Stock Analysis

Is Central Development Holdings (HKG:475) Using Too Much Debt?

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David Iben put it well when he said, 'Volatility is not a risk we care about. What we care about is avoiding the permanent loss of capital.' So it might be obvious that you need to consider debt, when you think about how risky any given stock is, because too much debt can sink a company. As with many other companies Central Development Holdings Limited (HKG:475) makes use of debt. But is this debt a concern to shareholders?

When Is Debt A Problem?

Debt assists a business until the business has trouble paying it off, either with new capital or with free cash flow. In the worst case scenario, a company can go bankrupt if it cannot pay its creditors. However, a more frequent (but still costly) occurrence is where a company must issue shares at bargain-basement prices, permanently diluting shareholders, just to shore up its balance sheet. Of course, the upside of debt is that it often represents cheap capital, especially when it replaces dilution in a company with the ability to reinvest at high rates of return. When we think about a company's use of debt, we first look at cash and debt together.

Check out our latest analysis for Central Development Holdings

What Is Central Development Holdings's Debt?

The image below, which you can click on for greater detail, shows that Central Development Holdings had debt of HK$129.5m at the end of September 2022, a reduction from HK$137.9m over a year. However, it also had HK$18.9m in cash, and so its net debt is HK$110.6m.

SEHK:475 Debt to Equity History March 15th 2023

How Strong Is Central Development Holdings' Balance Sheet?

The latest balance sheet data shows that Central Development Holdings had liabilities of HK$36.1m due within a year, and liabilities of HK$133.4m falling due after that. Offsetting these obligations, it had cash of HK$18.9m as well as receivables valued at HK$7.57m due within 12 months. So it has liabilities totalling HK$143.0m more than its cash and near-term receivables, combined.

This deficit is considerable relative to its market capitalization of HK$158.9m, so it does suggest shareholders should keep an eye on Central Development Holdings' use of debt. This suggests shareholders would be heavily diluted if the company needed to shore up its balance sheet in a hurry. The balance sheet is clearly the area to focus on when you are analysing debt. But you can't view debt in total isolation; since Central Development Holdings will need earnings to service that debt. So if you're keen to discover more about its earnings, it might be worth checking out this graph of its long term earnings trend.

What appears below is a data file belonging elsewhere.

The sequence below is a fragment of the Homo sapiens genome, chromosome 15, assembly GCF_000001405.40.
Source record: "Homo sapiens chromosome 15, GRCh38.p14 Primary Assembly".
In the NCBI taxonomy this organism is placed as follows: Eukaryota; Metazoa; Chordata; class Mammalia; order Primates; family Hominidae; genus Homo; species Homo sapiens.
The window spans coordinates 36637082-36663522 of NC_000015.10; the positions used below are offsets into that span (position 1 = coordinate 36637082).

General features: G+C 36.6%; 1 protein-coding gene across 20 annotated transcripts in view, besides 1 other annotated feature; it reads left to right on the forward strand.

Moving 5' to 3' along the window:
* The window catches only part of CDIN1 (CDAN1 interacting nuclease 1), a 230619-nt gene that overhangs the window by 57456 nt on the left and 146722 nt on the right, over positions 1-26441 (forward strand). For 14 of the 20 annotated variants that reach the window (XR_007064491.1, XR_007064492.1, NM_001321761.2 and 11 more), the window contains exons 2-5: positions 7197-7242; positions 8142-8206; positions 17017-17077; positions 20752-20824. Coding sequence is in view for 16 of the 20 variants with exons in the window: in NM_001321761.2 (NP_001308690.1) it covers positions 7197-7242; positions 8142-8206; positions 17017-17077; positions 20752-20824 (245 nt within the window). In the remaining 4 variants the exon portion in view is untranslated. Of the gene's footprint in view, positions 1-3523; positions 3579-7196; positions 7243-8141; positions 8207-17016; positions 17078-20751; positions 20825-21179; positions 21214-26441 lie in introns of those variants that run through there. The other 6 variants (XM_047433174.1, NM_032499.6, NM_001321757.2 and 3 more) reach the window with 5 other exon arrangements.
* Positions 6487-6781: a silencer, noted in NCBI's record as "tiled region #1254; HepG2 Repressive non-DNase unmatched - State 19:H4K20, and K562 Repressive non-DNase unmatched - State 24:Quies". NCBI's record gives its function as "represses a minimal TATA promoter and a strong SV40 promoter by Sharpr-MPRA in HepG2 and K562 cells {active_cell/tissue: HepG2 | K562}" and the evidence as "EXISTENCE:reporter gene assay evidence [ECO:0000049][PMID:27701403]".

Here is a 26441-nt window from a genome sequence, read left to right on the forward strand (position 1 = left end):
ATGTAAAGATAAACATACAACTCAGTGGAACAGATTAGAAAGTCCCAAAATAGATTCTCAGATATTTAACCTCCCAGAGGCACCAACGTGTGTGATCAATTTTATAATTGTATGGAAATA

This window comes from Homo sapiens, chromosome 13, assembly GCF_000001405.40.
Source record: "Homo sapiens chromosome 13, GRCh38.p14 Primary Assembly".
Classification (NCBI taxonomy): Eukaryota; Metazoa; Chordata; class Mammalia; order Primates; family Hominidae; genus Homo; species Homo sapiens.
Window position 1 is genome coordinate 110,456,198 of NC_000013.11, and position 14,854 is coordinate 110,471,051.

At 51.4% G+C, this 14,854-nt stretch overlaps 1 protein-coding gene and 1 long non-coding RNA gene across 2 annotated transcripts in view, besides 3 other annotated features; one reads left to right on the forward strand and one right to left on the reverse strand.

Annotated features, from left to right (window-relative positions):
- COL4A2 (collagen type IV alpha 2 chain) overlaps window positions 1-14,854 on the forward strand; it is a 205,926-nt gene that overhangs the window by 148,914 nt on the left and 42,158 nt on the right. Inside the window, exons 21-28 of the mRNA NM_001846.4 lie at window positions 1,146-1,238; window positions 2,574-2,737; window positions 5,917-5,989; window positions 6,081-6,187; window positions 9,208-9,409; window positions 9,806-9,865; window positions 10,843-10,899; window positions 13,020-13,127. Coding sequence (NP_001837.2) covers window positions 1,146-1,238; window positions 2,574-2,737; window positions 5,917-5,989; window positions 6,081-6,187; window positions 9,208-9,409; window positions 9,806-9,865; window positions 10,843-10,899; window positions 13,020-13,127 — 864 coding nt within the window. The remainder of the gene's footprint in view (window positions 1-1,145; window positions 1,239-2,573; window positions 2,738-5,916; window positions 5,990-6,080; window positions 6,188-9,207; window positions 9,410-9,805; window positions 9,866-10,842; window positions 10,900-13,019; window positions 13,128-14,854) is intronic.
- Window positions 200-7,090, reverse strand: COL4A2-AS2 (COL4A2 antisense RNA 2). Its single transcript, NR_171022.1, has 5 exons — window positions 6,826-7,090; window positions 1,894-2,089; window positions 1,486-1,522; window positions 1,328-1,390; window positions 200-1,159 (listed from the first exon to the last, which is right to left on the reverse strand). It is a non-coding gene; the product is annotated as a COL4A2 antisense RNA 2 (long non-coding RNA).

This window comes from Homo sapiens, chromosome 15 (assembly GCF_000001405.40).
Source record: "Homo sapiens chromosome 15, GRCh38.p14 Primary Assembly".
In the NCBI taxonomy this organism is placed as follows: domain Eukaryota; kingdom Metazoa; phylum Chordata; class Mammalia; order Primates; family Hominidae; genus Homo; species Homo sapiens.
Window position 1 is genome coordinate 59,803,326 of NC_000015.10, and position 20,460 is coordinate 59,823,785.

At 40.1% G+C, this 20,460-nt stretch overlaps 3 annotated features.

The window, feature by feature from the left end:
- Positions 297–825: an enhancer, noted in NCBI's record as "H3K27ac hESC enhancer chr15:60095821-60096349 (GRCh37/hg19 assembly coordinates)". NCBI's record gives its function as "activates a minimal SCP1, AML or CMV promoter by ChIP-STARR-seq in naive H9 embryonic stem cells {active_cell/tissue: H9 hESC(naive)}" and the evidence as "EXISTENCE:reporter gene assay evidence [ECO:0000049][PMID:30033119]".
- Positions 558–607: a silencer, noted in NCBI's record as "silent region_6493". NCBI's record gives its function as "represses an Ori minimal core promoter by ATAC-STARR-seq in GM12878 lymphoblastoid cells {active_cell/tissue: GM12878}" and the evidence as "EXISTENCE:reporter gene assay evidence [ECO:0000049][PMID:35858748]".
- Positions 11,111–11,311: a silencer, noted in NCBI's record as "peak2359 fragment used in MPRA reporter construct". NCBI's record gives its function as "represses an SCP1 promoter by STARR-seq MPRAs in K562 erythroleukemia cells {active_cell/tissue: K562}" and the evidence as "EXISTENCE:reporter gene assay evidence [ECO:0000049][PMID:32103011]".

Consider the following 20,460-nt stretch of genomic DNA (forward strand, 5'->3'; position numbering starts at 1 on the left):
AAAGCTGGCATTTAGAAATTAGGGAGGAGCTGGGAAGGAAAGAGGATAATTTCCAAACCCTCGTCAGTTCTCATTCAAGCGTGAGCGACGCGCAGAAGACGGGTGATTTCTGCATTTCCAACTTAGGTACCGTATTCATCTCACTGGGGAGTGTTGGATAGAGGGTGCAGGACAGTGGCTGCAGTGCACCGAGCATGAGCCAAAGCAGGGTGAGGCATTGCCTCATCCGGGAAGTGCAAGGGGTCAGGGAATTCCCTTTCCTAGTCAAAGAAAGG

In the last year Central Development Holdings wasn't profitable at an EBIT level, but managed to grow its revenue by 130%, to HK$258m. So its pretty obvious shareholders are hoping for more growth!

Caveat Emptor

Even though Central Development Holdings managed to grow its top line quite deftly, the cold hard truth is that it is losing money on the EBIT line. Indeed, it lost a very considerable HK$17m at the EBIT level. When we look at that and recall the liabilities on its balance sheet, relative to cash, it seems unwise to us for the company to have any debt. Quite frankly we think the balance sheet is far from match-fit, although it could be improved with time. However, it doesn't help that it burned through HK$1.4m of cash over the last year. So to be blunt we think it is risky. When analysing debt levels, the balance sheet is the obvious place to start. But ultimately, every company can contain risks that exist outside of the balance sheet. For example, we've discovered 2 warning signs for Central Development Holdings (1 makes us a bit uncomfortable!) that you should be aware of before investing here.

If, after all that, you're more interested in a fast growing company with a rock-solid balance sheet, then check out our list of net cash growth stocks without delay.

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